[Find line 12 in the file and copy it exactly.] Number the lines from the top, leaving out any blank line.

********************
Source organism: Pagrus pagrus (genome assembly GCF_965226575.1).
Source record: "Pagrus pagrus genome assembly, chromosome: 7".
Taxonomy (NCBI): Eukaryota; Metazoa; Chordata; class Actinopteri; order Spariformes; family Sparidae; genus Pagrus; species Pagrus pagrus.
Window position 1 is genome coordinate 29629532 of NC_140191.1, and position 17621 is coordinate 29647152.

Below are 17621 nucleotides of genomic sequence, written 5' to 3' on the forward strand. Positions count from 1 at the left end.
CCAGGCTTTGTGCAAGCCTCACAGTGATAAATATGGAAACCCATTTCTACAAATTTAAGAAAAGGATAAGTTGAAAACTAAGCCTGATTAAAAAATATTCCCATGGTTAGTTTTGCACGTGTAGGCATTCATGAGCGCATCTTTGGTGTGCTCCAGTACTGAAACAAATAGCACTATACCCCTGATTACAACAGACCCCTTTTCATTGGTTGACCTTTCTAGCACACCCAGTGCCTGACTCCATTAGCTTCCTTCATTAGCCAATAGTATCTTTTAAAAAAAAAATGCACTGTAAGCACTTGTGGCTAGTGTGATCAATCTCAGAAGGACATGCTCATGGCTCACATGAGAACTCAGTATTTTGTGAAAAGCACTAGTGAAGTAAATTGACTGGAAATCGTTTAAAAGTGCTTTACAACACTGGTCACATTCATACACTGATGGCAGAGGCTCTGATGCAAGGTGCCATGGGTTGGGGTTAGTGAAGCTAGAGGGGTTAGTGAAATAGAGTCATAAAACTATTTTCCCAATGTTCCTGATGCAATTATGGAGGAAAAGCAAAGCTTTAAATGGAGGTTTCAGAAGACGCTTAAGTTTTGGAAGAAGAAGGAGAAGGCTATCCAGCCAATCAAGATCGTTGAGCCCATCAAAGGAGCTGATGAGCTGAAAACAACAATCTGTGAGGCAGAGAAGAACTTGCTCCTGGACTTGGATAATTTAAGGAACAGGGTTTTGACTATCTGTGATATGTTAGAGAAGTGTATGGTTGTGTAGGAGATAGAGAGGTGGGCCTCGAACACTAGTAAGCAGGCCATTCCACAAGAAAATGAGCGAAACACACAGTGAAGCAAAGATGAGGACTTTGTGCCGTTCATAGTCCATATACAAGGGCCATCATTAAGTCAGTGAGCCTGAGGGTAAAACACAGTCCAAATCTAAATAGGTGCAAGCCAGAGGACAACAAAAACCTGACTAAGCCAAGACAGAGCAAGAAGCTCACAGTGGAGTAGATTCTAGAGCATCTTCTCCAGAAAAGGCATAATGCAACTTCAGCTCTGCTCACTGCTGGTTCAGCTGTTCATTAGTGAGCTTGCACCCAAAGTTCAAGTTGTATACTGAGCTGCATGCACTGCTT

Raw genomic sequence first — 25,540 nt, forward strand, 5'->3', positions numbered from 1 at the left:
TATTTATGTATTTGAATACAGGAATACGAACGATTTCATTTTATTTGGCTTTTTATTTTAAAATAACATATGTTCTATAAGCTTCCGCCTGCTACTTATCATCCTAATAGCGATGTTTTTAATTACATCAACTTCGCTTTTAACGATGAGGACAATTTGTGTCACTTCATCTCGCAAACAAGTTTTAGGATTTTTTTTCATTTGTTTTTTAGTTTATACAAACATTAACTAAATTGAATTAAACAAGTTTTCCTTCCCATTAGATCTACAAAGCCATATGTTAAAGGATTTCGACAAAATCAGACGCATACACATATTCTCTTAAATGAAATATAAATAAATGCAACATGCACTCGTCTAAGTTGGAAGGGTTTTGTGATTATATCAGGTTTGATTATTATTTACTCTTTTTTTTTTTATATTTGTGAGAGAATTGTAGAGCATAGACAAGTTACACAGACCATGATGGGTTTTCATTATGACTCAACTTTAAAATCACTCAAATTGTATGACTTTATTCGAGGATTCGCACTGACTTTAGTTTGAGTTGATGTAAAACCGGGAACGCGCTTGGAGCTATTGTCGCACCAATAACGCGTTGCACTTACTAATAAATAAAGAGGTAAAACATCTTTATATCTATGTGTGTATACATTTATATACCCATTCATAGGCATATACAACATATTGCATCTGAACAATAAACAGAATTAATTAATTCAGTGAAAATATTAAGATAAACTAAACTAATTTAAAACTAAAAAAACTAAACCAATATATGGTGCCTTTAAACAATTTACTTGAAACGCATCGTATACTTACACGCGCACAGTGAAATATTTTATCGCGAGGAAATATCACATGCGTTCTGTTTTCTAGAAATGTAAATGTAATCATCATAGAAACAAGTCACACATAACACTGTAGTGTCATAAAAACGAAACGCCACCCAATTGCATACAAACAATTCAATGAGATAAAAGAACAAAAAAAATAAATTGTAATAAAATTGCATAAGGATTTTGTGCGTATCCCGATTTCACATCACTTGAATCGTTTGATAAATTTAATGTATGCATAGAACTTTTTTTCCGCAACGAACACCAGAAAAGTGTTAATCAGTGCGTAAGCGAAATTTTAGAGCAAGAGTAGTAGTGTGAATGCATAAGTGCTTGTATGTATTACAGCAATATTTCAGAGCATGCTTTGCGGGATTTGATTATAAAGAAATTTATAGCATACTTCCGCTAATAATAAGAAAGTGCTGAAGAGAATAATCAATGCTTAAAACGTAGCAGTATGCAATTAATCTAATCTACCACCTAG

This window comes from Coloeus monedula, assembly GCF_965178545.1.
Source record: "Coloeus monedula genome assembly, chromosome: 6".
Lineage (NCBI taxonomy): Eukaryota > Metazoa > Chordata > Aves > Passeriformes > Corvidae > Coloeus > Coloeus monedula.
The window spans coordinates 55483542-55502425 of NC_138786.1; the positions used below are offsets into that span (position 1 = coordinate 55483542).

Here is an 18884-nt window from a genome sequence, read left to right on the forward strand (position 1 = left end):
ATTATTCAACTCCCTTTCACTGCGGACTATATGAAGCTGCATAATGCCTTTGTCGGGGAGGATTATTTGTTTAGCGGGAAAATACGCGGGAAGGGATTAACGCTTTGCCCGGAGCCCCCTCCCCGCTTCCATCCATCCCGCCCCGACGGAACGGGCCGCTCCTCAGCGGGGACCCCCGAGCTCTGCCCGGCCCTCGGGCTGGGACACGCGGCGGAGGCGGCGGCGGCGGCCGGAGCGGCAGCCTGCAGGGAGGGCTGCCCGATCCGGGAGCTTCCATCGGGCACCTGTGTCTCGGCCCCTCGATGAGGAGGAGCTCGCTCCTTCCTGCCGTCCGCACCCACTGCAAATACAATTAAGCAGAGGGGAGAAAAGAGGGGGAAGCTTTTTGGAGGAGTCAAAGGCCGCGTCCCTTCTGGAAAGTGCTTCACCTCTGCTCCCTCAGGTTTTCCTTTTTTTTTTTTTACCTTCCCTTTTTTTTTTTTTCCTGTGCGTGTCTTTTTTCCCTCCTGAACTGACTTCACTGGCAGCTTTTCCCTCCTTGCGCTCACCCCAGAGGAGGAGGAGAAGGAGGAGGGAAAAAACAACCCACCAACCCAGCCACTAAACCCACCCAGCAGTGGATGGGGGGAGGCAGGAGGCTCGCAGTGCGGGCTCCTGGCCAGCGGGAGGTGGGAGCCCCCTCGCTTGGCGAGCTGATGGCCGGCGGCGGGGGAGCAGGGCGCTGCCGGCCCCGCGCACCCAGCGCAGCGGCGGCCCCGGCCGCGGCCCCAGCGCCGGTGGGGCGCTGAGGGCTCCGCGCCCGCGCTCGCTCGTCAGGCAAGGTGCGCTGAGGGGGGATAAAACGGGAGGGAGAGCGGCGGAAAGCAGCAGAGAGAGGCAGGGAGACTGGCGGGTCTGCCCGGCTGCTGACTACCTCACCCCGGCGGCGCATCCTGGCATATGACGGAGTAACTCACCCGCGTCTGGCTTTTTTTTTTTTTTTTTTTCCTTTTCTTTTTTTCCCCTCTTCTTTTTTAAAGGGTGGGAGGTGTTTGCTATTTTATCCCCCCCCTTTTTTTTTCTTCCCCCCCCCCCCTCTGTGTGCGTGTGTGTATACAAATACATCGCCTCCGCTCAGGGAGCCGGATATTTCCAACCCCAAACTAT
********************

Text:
The window spans coordinates 55483542-55502425 of NC_138786.1; the positions used below are offsets into that span (position 1 = coordinate 55483542).